This is one of those great ideas that turned into … something. Part painting, part experiment, part playing with food, part mess making, part problem solving, part colour mixing – that’s a lot of parts. It all started when I saw some kids at school fingerpainting with jelly. That would make great stained glass, I thought. And so the quest began. Note: while trying to find out if anyone else had
been silly enough done this before, I discovered that stained glass jelly is a recipe. If that’s what you’re looking for, sorry, enjoy the giggle.
Making it up was easy enough, I made about half the packet with hot water only.
I wanted to do it on contact so we could put them on windows, but that just led to them running into little puddles because it’s plastic. Baking paper ditto, and normal paper not so good.
We tried letting it set a bit, it was too lumpy to work for this but great fun for fingerpainting. This would definitely be a fun, safe one for babies and toddlers, little girl had a ball.
What we needed was a way to do real stained glass, with dividers and sections we could pour thin jelly into and let it dry.
We tried craft glue, but if you let it get too dry it just goes flat,
and if you don’t let it dry enough it melts into the jelly and spreads. Which is quite a fun experiment all on its own.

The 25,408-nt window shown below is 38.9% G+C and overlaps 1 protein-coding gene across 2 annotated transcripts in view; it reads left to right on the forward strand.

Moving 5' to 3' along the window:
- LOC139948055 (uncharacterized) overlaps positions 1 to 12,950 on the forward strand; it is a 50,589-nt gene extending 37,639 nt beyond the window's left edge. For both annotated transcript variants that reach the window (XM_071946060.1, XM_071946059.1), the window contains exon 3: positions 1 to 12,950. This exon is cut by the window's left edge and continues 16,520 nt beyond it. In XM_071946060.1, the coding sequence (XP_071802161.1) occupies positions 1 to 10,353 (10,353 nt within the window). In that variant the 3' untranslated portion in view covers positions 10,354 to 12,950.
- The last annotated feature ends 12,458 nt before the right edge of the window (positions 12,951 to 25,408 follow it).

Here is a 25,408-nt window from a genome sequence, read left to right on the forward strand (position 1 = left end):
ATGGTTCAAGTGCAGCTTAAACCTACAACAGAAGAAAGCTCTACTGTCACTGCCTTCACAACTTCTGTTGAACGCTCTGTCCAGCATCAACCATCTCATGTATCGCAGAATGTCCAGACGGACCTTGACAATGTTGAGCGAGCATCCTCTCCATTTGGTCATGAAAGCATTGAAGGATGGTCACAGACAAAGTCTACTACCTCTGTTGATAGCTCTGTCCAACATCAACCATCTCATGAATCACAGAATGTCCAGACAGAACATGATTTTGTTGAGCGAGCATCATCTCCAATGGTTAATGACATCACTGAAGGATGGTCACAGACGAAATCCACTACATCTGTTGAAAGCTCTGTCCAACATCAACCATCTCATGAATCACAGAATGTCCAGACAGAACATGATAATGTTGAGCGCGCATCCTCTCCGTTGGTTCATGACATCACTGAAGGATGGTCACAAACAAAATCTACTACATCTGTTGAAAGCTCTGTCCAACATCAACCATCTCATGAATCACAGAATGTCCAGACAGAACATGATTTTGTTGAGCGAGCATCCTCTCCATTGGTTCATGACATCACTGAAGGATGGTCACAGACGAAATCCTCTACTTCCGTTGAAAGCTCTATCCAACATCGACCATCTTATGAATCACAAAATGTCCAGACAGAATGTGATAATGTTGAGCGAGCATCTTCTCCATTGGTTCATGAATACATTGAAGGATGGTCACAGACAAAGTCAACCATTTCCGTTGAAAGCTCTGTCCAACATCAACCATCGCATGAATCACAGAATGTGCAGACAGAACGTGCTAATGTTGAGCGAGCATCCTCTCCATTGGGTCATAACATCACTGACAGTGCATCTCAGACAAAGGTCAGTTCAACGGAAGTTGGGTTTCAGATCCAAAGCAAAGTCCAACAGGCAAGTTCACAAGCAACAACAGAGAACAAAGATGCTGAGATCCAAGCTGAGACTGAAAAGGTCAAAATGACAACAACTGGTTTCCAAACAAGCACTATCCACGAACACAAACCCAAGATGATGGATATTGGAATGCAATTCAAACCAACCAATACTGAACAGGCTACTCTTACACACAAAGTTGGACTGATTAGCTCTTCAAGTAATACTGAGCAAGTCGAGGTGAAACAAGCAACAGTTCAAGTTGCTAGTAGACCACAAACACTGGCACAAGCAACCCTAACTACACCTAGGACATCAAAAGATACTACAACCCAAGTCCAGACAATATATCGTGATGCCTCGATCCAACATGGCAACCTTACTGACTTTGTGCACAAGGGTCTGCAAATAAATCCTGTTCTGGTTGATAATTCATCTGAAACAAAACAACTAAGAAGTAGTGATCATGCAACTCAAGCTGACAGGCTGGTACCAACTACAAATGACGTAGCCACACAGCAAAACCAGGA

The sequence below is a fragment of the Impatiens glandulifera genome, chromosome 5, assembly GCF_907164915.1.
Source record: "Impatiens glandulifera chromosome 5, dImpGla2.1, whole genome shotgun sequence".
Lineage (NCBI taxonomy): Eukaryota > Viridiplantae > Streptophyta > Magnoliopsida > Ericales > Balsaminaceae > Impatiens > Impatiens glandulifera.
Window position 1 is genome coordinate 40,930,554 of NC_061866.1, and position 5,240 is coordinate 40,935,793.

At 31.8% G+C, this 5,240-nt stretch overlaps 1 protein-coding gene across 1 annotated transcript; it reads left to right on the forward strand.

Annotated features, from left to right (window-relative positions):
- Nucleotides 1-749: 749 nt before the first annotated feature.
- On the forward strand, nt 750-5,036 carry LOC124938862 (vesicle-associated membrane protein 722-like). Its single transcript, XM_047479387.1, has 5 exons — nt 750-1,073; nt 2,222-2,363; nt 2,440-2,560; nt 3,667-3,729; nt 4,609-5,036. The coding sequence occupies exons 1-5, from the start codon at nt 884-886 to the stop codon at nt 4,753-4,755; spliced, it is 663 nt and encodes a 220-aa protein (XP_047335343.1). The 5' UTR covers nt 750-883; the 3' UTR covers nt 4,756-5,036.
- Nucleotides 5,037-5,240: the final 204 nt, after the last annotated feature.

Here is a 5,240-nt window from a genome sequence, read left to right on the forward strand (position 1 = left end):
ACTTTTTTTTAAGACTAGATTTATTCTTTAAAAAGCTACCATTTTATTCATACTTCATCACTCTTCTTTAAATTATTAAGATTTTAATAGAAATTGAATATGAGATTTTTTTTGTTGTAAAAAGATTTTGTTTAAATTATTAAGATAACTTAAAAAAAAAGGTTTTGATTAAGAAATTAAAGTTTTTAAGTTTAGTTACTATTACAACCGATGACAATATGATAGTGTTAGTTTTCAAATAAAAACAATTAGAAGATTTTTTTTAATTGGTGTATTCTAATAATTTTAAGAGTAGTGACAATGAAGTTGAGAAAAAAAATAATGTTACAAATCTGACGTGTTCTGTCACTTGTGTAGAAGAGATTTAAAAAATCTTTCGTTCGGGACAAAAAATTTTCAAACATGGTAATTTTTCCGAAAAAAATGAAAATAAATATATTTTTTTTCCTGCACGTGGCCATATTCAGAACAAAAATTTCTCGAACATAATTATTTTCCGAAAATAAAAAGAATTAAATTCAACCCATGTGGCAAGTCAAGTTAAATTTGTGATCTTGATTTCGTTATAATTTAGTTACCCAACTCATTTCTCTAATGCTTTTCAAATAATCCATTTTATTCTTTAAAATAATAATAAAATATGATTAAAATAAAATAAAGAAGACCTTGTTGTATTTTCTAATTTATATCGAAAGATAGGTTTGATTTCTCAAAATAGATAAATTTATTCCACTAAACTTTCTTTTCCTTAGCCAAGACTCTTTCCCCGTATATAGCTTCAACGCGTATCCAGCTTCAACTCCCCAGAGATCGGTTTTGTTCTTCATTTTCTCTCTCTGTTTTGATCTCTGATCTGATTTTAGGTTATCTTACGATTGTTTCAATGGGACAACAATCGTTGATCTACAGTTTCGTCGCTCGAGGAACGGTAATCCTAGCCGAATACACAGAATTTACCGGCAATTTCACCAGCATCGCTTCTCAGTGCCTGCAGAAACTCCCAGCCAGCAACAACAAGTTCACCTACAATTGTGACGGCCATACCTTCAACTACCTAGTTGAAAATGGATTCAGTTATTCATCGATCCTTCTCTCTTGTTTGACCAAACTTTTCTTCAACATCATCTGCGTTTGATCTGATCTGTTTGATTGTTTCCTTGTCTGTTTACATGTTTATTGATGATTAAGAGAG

I finally got it to work with a hot glue gun. I try to stick with things most people have around the home, which is why we tried craft glue first, but glue guns are very cheap and useful so many of you probably have access to them. As you can see there’s some mixing, but you can gently pull the jelly back and direct it, which is lots of fun.
Simple shapes are definitely the way to go for preschoolers, and the jelly needs to be not so set that it’s lumpy and hard to direct, but not completely runny. The best technique seems to be to pour some in the middle then use the brush to spread it out to the edges. Little girl could do this quite well.
Up the top you can see our attempts with varying success. Some dried within hours, some are still drying depending on thickness. I know that jelly melts, so I’m hoping to get them to dry completely then cover them with another layer of contact. I’ll have to let you know how that works. This is definitely one that was about process and experimentation rather than product!
I do have some tips:
- Hot glue gun and simple, high outlines.
- Fairly runny jelly, the thinner it is the better it dries but too watery will bead up.
- Make sure it is absolutely flat or it will just run off, lots of weights for corners.
- If your jelly gets too jelly-like, add a bit of hot water and remix.
- Wait until it is completely dry and then wait some more if you want them to last.
- Put aside a decent amount of time, this is not a 10 minute activity. While big girl got some done quickly, the fascination of mixing and trying different things took a long time.
- You can eat the left over paint, but given that we made it strong then kept adding water ours didn’t taste very nice.
Have fun! I’d love for someone else to try this and let me know if they got it to work
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